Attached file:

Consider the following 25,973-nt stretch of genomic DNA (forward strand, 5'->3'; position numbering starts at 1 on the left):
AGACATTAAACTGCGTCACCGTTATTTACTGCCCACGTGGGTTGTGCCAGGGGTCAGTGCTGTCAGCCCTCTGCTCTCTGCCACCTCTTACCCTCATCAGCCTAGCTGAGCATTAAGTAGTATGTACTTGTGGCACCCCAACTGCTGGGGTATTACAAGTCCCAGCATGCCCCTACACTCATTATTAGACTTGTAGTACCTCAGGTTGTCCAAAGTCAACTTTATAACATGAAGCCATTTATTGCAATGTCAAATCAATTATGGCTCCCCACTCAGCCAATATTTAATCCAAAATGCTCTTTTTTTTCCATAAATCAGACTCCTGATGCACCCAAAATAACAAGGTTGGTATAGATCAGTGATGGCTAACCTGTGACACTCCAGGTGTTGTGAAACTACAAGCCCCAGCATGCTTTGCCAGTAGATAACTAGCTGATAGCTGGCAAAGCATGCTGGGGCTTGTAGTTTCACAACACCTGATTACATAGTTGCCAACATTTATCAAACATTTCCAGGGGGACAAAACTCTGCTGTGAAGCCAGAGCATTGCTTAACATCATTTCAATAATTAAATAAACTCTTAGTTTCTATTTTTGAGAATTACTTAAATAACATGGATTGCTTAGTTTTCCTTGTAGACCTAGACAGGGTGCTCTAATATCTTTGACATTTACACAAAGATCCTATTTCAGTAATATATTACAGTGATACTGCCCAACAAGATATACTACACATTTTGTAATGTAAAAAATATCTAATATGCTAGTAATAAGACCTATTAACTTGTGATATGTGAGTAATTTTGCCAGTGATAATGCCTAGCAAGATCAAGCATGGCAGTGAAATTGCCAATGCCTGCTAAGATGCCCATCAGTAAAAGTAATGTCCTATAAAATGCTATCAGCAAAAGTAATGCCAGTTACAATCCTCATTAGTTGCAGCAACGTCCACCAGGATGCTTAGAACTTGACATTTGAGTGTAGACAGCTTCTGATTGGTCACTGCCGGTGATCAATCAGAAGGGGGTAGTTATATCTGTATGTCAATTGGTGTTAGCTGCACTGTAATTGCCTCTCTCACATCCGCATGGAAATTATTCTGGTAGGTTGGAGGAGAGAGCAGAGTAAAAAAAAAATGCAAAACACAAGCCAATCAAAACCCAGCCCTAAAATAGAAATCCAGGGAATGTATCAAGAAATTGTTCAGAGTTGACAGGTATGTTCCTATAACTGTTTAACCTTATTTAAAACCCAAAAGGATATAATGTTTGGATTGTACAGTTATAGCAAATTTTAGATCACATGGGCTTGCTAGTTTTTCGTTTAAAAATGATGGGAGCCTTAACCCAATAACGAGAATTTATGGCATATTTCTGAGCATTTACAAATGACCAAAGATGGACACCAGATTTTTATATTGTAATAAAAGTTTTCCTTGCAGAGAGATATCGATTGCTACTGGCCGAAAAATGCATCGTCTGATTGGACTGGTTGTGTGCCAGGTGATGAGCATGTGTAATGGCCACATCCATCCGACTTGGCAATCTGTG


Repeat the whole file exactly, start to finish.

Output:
Consider the following 25,973-nt stretch of genomic DNA (forward strand, 5'->3'; position numbering starts at 1 on the left):
AGACATTAAACTGCGTCACCGTTATTTACTGCCCACGTGGGTTGTGCCAGGGGTCAGTGCTGTCAGCCCTCTGCTCTCTGCCACCTCTTACCCTCATCAGCCTAGCTGAGCATTAAGTAGTATGTACTTGTGGCACCCCAACTGCTGGGGTATTACAAGTCCCAGCATGCCCCTACACTCATTATTAGACTTGTAGTACCTCAGGTTGTCCAAAGTCAACTTTATAACATGAAGCCATTTATTGCAATGTCAAATCAATTATGGCTCCCCACTCAGCCAATATTTAATCCAAAATGCTCTTTTTTTTCCATAAATCAGACTCCTGATGCACCCAAAATAACAAGGTTGGTATAGATCAGTGATGGCTAACCTGTGACACTCCAGGTGTTGTGAAACTACAAGCCCCAGCATGCTTTGCCAGTAGATAACTAGCTGATAGCTGGCAAAGCATGCTGGGGCTTGTAGTTTCACAACACCTGATTACATAGTTGCCAACATTTATCAAACATTTCCAGGGGGACAAAACTCTGCTGTGAAGCCAGAGCATTGCTTAACATCATTTCAATAATTAAATAAACTCTTAGTTTCTATTTTTGAGAATTACTTAAATAACATGGATTGCTTAGTTTTCCTTGTAGACCTAGACAGGGTGCTCTAATATCTTTGACATTTACACAAAGATCCTATTTCAGTAATATATTACAGTGATACTGCCCAACAAGATATACTACACATTTTGTAATGTAAAAAATATCTAATATGCTAGTAATAAGACCTATTAACTTGTGATATGTGAGTAATTTTGCCAGTGATAATGCCTAGCAAGATCAAGCATGGCAGTGAAATTGCCAATGCCTGCTAAGATGCCCATCAGTAAAAGTAATGTCCTATAAAATGCTATCAGCAAAAGTAATGCCAGTTACAATCCTCATTAGTTGCAGCAACGTCCACCAGGATGCTTAGAACTTGACATTTGAGTGTAGACAGCTTCTGATTGGTCACTGCCGGTGATCAATCAGAAGGGGGTAGTTATATCTGTATGTCAATTGGTGTTAGCTGCACTGTAATTGCCTCTCTCACATCCGCATGGAAATTATTCTGGTAGGTTGGAGGAGAGAGCAGAGTAAAAAAAAAATGCAAAACACAAGCCAATCAAAACCCAGCCCTAAAATAGAAATCCAGGGAATGTATCAAGAAATTGTTCAGAGTTGACAGGTATGTTCCTATAACTGTTTAACCTTATTTAAAACCCAAAAGGATATAATGTTTGGATTGTACAGTTATAGCAAATTTTAGATCACATGGGCTTGCTAGTTTTTCGTTTAAAAATGATGGGAGCCTTAACCCAATAACGAGAATTTATGGCATATTTCTGAGCATTTACAAATGACCAAAGATGGACACCAGATTTTTATATTGTAATAAAAGTTTTCCTTGCAGAGAGATATCGATTGCTACTGGCCGAAAAATGCATCGTCTGATTGGACTGGTTGTGTGCCAGGTGATGAGCATGTGTAATGGCCACATCCATCCGACTTGGCAATCTGTG